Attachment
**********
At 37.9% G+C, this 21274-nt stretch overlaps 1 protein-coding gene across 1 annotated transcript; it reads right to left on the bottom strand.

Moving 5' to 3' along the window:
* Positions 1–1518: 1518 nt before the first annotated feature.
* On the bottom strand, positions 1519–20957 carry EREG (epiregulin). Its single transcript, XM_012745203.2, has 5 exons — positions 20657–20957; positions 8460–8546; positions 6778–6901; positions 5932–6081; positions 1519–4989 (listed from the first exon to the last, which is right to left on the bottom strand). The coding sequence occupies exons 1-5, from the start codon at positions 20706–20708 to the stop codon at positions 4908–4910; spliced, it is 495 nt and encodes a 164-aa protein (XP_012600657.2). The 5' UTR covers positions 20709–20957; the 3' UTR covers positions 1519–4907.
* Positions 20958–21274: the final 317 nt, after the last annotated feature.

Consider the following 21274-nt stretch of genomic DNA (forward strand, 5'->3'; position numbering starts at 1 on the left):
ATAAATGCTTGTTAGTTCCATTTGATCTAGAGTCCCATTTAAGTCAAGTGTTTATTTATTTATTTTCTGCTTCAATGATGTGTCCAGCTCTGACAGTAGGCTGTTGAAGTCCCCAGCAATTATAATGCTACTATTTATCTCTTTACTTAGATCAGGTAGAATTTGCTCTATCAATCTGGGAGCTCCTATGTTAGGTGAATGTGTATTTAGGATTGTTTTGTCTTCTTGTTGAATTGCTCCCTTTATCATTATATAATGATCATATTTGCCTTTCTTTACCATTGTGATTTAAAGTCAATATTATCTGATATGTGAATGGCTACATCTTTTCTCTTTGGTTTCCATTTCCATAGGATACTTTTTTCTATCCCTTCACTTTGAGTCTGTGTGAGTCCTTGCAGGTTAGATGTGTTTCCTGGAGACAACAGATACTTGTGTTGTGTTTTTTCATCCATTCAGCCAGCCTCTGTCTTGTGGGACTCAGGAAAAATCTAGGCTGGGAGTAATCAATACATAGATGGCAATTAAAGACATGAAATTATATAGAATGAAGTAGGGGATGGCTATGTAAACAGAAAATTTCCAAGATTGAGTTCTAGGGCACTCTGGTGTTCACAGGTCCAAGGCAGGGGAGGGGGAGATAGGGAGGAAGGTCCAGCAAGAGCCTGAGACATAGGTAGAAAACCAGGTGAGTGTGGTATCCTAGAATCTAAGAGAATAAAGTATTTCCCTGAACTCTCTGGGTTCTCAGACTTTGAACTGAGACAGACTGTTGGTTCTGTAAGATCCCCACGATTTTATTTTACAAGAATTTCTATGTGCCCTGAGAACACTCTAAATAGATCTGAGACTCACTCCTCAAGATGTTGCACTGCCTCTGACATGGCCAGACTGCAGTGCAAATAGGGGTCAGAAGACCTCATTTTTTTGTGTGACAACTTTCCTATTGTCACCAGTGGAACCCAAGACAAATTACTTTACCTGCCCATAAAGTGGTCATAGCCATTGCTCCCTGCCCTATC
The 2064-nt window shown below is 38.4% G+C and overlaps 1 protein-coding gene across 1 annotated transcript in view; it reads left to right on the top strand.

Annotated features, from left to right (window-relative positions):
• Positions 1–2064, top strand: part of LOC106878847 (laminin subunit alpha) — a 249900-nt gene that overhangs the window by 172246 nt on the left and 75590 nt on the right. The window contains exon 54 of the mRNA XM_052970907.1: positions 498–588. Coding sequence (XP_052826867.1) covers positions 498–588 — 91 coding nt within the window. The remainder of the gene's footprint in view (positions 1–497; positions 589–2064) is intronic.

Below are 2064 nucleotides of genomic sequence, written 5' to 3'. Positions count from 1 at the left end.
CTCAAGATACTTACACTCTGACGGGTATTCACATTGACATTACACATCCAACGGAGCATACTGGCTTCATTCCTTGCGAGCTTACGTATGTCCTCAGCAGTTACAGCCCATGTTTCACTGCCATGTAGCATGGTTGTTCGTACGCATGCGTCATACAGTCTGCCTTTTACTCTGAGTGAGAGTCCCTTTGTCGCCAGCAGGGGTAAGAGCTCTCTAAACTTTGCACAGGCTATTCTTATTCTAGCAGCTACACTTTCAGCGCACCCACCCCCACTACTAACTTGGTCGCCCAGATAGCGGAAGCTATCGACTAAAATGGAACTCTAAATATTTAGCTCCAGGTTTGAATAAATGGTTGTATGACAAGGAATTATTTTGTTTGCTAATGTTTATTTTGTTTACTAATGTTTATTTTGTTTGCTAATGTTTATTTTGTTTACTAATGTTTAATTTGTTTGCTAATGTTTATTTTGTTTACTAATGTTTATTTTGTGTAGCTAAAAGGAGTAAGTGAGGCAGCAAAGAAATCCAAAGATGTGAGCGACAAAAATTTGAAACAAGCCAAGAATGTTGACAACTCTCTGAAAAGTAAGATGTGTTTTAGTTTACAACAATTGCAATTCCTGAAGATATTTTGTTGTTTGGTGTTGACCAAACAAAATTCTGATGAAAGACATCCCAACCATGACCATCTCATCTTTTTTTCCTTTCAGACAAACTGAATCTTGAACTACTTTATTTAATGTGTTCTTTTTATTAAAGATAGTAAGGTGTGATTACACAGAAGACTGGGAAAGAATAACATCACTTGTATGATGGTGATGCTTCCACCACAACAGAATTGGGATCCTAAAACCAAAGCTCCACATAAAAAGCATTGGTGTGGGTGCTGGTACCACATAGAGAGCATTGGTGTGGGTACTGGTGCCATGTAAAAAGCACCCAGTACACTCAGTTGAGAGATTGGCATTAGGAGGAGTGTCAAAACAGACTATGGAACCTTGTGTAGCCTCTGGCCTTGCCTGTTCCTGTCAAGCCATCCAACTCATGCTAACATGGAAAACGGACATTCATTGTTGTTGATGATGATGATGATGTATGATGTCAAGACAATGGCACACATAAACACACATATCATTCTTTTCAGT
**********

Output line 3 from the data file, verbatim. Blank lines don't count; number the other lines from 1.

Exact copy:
* Positions 1–1518: 1518 nt before the first annotated feature.